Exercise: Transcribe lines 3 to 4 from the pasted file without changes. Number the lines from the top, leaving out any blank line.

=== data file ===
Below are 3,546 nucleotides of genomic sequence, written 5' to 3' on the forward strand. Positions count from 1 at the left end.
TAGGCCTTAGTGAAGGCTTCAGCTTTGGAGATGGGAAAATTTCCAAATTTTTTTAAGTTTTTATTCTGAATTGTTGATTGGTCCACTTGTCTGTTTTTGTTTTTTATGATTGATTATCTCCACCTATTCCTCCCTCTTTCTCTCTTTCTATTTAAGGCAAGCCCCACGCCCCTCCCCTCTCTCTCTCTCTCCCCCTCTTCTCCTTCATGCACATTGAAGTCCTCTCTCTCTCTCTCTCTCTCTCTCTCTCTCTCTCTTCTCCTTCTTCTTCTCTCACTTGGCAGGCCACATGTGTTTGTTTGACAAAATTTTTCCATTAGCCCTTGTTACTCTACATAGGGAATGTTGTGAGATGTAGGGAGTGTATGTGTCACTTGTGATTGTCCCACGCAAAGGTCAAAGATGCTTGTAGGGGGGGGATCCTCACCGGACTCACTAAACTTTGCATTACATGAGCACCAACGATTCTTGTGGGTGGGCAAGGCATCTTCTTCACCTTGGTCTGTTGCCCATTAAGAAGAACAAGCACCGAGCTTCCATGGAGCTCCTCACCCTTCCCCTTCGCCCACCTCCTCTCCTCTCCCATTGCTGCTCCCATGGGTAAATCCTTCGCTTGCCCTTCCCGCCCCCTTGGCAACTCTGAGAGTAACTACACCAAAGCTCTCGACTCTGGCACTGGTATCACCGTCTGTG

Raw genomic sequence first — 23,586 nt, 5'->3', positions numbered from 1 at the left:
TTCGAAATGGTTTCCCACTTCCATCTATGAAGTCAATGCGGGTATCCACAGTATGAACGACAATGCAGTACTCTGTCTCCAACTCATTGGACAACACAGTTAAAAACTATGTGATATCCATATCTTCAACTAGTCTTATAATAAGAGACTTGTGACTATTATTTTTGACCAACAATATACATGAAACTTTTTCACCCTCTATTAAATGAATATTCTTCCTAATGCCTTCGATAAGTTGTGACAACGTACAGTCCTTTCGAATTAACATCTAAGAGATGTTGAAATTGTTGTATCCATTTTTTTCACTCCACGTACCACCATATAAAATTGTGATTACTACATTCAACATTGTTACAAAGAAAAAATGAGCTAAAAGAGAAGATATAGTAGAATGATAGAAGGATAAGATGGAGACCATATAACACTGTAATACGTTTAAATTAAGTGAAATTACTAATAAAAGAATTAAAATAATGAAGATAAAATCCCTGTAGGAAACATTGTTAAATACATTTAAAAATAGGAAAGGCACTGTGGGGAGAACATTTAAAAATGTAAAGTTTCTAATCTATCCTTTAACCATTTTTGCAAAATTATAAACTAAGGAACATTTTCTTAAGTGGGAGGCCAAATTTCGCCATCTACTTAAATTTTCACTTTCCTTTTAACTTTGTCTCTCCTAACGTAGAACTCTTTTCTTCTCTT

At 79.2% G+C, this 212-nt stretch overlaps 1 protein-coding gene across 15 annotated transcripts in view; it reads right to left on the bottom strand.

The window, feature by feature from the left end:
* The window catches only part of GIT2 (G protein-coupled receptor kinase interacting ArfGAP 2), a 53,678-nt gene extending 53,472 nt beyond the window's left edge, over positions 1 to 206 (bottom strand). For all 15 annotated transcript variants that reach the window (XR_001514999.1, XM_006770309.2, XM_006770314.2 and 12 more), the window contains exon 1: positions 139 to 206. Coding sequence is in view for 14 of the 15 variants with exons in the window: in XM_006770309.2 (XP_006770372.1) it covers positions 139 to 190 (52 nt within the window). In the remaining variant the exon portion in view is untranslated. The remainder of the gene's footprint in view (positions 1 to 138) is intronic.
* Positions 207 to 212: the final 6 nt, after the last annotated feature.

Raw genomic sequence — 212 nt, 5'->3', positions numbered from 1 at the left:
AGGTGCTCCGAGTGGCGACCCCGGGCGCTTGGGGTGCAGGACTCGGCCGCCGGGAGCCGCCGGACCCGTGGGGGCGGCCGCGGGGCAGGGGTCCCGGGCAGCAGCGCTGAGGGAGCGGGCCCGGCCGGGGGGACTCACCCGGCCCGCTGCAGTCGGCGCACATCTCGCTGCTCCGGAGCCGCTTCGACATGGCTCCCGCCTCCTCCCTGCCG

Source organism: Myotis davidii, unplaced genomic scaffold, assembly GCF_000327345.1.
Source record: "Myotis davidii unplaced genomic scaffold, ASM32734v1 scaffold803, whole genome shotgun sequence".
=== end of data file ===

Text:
Raw genomic sequence first — 23,586 nt, 5'->3', positions numbered from 1 at the left:
TTCGAAATGGTTTCCCACTTCCATCTATGAAGTCAATGCGGGTATCCACAGTATGAACGACAATGCAGTACTCTGTCTCCAACTCATTGGACAACACAGTTAAAAACTATGTGATATCCATATCTTCAACTAGTCTTATAATAAGAGACTTGTGACTATTATTTTTGACCAACAATATACATGAAACTTTTTCACCCTCTATTAAATGAATATTCTTCCTAATGCCTTCGATAAGTTGTGACAACGTACAGTCCTTTCGAATTAACATCTAAGAGATGTTGAAATTGTTGTATCCATTTTTTTCACTCCACGTACCACCATATAAAATTGTGATTACTACATTCAACATTGTTACAAAGAAAAAATGAGCTAAAAGAGAAGATATAGTAGAATGATAGAAGGATAAGATGGAGACCATATAACACTGTAATACGTTTAAATTAAGTGAAATTACTAATAAAAGAATTAAAATAATGAAGATAAAATCCCTGTAGGAAACATTGTTAAATACATTTAAAAATAGGAAAGGCACTGTGGGGAGAACATTTAAAAATGTAAAGTTTCTAATCTATCCTTTAACCATTTTTGCAAAATTATAAACTAAGGAACATTTTCTTAAGTGGGAGGCCAAATTTCGCCATCTACTTAAATTTTCACTTTCCTTTTAACTTTGTCTCTCCTAACGTAGAACTCTTTTCTTCTCTT